Diverse Communities in Grand Rapids to Experience Artprize for the First Time
Sixteen-year-olds Ke’aireis Edwards and Royal McKinney will have no trouble getting to ArtPrize this year.
Both will have a wristband that allows them free access to The Rapid bus system throughout the event’s duration.
“It will be easier to get there. It’s just a bus ride away,” said McKinney, a high school junior at Innovation Central.
For Edwards, a junior at Covenant House Academy and an aspiring clothing designer, the chance to see art is an opportunity to be inspired.
“Art is everywhere,” Edwards said. “Sometimes art speaks to people and they can express themselves in their art.”
Sponsored by Blue Cross Blue Shield of Michigan and the Grand Rapids Community Foundation, Rapid Rides to ArtPrize is designed to introduce new audiences to the numerous art exhibits that will flood downtown Grand Rapids starting September 24 as part of the world’s largest art competition.
The program aims to break down barriers for members of communities who might not otherwise attend the event. Through various community organizations, 10,000 wristbands will be distributed to people who face income insecurity or language barriers.
Edwards and McKinney received their wristbands through the Grand Rapids Urban League. They attend a summer college preparatory program called Urban Fellows. Lisa Butler, who helped facilitate the summer program, said a trip to Kendall College of Art & Design this summer showed her how much students would appreciate the chance to see more art.
“They came alive when they went in there,” Butler said.
The Urban League will work with local churches to distribute some of their wristbands, along with offering them to people who stop by the center for the many services offered there related to education, employment, health and wellness and housing. Butler said the wristbands would allow some of the Urban League’s clients to get out and explore something different, leaving behind day-to-day struggles and concerns with ArtPrize as a needed break.
“People are the happiest when they’re going somewhere and they’re doing something different,” she said. “It makes you think on a broader scale. I think it encourages you to dream.”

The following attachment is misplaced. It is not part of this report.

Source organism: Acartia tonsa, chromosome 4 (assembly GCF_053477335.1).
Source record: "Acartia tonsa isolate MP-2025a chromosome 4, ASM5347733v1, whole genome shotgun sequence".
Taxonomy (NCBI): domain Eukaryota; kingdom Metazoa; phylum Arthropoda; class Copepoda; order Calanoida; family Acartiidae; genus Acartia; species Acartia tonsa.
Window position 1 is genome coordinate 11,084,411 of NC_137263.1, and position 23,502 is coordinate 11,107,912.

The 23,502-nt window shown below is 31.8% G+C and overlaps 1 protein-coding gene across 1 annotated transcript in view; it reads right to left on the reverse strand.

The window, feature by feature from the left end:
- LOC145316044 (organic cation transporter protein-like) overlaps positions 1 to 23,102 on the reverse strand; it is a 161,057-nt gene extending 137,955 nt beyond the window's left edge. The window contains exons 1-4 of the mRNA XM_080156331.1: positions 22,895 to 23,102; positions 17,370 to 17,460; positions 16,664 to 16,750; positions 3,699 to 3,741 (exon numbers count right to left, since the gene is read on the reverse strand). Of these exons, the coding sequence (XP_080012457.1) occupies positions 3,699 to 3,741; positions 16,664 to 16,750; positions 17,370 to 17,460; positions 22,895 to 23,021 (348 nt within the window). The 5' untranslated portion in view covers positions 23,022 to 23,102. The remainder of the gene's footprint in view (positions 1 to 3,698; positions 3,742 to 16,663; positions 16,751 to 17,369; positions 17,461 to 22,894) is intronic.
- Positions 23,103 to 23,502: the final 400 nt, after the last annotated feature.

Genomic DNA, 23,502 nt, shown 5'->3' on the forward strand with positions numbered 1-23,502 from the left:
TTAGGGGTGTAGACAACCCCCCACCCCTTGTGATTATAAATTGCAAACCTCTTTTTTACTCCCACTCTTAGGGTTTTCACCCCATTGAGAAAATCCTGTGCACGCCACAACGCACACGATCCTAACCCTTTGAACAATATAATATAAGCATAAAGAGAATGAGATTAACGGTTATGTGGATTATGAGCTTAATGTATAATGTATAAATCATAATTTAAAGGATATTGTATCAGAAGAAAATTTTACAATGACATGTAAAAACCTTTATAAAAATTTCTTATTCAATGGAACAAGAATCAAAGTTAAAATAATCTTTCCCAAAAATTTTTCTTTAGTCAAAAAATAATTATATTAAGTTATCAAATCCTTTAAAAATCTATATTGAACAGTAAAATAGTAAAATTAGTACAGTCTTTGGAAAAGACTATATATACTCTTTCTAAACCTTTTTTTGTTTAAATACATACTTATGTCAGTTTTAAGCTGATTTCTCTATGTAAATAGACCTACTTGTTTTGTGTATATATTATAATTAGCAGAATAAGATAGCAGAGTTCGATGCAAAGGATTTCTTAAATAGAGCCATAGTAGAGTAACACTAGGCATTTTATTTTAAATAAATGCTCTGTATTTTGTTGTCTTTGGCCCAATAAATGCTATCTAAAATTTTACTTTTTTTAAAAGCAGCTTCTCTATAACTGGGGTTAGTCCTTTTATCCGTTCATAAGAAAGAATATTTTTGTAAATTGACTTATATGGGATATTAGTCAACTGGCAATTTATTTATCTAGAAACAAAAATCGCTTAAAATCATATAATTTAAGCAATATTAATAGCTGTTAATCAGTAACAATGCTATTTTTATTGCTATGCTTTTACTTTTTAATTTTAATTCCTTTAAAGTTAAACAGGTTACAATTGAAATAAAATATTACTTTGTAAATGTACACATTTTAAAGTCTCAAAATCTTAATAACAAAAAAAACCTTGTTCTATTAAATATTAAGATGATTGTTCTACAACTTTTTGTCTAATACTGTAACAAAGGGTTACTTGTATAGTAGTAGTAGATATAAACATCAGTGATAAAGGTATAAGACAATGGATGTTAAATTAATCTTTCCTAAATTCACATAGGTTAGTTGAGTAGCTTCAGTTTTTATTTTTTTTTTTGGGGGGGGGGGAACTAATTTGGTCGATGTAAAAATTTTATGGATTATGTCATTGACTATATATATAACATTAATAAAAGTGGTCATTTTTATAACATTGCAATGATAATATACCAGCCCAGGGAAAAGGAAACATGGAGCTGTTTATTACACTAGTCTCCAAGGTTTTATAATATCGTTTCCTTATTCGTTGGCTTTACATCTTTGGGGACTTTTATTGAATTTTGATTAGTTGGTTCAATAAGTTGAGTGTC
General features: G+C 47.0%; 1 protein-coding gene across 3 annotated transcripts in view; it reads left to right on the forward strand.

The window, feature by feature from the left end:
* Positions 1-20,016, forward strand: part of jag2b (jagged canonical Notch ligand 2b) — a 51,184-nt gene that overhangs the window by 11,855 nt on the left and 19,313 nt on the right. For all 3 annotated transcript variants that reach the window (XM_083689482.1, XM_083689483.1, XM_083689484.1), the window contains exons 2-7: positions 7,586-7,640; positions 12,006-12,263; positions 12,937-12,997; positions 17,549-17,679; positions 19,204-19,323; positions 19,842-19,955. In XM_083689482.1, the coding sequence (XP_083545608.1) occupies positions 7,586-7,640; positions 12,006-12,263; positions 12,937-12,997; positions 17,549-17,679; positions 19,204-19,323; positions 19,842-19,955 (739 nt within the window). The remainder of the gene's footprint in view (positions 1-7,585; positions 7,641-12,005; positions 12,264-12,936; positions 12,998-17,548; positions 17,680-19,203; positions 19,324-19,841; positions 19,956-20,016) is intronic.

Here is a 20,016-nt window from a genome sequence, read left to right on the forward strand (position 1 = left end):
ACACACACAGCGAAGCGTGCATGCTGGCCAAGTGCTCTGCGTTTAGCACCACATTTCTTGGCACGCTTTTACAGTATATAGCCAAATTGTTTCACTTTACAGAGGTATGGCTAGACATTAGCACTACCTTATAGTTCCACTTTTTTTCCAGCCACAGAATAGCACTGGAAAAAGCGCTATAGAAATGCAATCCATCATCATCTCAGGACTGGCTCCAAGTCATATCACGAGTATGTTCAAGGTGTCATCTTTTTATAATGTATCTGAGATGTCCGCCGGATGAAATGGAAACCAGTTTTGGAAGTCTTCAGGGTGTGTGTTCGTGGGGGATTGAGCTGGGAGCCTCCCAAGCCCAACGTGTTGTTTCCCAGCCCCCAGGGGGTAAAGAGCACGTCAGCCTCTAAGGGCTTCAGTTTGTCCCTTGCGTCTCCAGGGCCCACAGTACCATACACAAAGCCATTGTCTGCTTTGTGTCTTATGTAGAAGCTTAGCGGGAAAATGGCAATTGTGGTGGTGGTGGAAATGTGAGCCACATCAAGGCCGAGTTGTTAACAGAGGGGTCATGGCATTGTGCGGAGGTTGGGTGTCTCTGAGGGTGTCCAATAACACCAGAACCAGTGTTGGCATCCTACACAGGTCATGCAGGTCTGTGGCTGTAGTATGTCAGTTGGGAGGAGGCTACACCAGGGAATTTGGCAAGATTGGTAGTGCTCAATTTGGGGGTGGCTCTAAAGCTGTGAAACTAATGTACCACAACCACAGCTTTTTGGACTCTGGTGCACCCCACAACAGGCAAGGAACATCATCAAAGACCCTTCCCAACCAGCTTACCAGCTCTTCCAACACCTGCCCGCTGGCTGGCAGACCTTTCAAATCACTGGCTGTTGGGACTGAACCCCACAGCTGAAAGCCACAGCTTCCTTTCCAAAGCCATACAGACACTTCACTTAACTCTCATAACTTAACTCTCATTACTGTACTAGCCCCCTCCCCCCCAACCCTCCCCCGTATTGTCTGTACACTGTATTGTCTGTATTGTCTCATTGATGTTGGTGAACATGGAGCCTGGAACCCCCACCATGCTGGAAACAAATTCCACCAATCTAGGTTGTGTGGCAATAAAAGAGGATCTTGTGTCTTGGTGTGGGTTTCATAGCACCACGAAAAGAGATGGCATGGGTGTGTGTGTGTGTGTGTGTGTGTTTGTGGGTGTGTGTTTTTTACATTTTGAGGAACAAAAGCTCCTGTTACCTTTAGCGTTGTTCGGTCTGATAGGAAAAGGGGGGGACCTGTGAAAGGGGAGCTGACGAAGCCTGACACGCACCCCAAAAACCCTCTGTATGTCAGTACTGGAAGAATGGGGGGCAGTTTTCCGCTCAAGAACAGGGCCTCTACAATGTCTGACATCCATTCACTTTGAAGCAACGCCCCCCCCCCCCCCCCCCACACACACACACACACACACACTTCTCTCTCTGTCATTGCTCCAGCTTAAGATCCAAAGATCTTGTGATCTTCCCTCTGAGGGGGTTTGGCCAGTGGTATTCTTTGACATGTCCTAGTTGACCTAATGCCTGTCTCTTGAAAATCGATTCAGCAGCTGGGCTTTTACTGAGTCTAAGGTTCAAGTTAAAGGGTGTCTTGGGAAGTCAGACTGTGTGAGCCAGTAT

Artists Creating Together (ACT) is an organization that brings people with disabilities together with artists and art projects. Becky Baker is with ACT and said the center will likely distribute wristbands to adult art classes and students in transition who are learning to use the bus system. Students usually take a walking tour of ArtPrize every year, and those who want to continue on their own will now be able to with the wristbands.
“We usually start from our office and walk a little ways downtown, but we can only see so much on that walking tour,” Baker said. “They always want to continue to see what else is downtown.”
The Grandville Avenue Arts & Humanities (GAAH) also plans to distribute wristbands to people who utilize their facilities. The organization serves the Roosevelt Park neighborhood, south of downtown Grand Rapids, with Grandville Avenue being a primary corridor. According to the last census, the population is 76.6 percent Hispanic and 11.1 percent African-American. Ninety-five percent of students in the neighborhood qualify for the federal lunch program.
Bridget Breneman said many of the families GAAH serves face barriers such as language, poverty, and illiteracy and that many wage earners struggle to meet their families’ basic needs. She said GAAH’s mission to enrich the lives of neighborhood youth aligns very well with the overall culture of ArtPrize.
“Providing these wristbands gives this population the opportunity to participate in one of Grand Rapids’ most premier and popular events of all time,” she said.
ArtPrize representatives hope the wristbands encourage use of The Rapids’s recently launched rapid-transit bus system, the Silver Line, to not only discover art, but to discover different parts of the city of Grand Rapids. Getting a more diverse audience downtown will be beneficial for the event and the conversation it evokes, said ArtPrize director of community engagement Amelea Pegman.
“Art is for everyone and ArtPrize is actively working to remove barriers to engagement, to welcome a more diverse audience to the event this fall than ever before,” Pegman said. “The most captivating conversations will happen when our audience reflects the diversity of our community.”
ArtPrize 2014 will run from September 24 to October 12, when 1,536 entries at 174 venues will vie for a combination of public vote and juried awards totaling $560,000.
Photo credit: The Rapid